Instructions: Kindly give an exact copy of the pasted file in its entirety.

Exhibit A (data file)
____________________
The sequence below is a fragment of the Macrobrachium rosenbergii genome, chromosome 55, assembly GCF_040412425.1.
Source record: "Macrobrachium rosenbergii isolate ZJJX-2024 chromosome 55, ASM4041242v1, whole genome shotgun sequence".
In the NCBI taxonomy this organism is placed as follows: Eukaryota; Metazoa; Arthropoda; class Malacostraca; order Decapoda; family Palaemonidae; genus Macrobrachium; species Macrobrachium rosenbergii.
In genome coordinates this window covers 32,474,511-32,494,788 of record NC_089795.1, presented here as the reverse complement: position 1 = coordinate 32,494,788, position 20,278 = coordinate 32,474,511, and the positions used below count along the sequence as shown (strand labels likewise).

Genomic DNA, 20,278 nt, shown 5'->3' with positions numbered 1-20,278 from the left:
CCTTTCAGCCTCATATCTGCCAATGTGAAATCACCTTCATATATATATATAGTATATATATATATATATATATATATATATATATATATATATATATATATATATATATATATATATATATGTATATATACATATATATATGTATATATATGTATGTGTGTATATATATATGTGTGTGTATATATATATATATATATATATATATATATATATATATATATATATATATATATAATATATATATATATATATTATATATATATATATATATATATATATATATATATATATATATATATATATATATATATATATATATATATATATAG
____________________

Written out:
The sequence below is a fragment of the Macrobrachium rosenbergii genome, chromosome 55, assembly GCF_040412425.1.
Source record: "Macrobrachium rosenbergii isolate ZJJX-2024 chromosome 55, ASM4041242v1, whole genome shotgun sequence".
In the NCBI taxonomy this organism is placed as follows: Eukaryota; Metazoa; Arthropoda; class Malacostraca; order Decapoda; family Palaemonidae; genus Macrobrachium; species Macrobrachium rosenbergii.
In genome coordinates this window covers 32,474,511-32,494,788 of record NC_089795.1, presented here as the reverse complement: position 1 = coordinate 32,494,788, position 20,278 = coordinate 32,474,511, and the positions used below count along the sequence as shown (strand labels likewise).

Genomic DNA, 20,278 nt, shown 5'->3' with positions numbered 1-20,278 from the left:
CCTTTCAGCCTCATATCTGCCAATGTGAAATCACCTTCATATATATATATAGTATATATATATATATATATATATATATATATATATATATATATATATATATATATATATATATATATATGTATATATACATATATATATGTATATATATGTATGTGTGTATATATATATGTGTGTGTATATATATATATATATATATATATATATATATATATATATATATATATATATATAATATATATATATATATATTATATATATATATATATATATATATATATATATATATATATATATATATATATATATATATATATATATATATATAG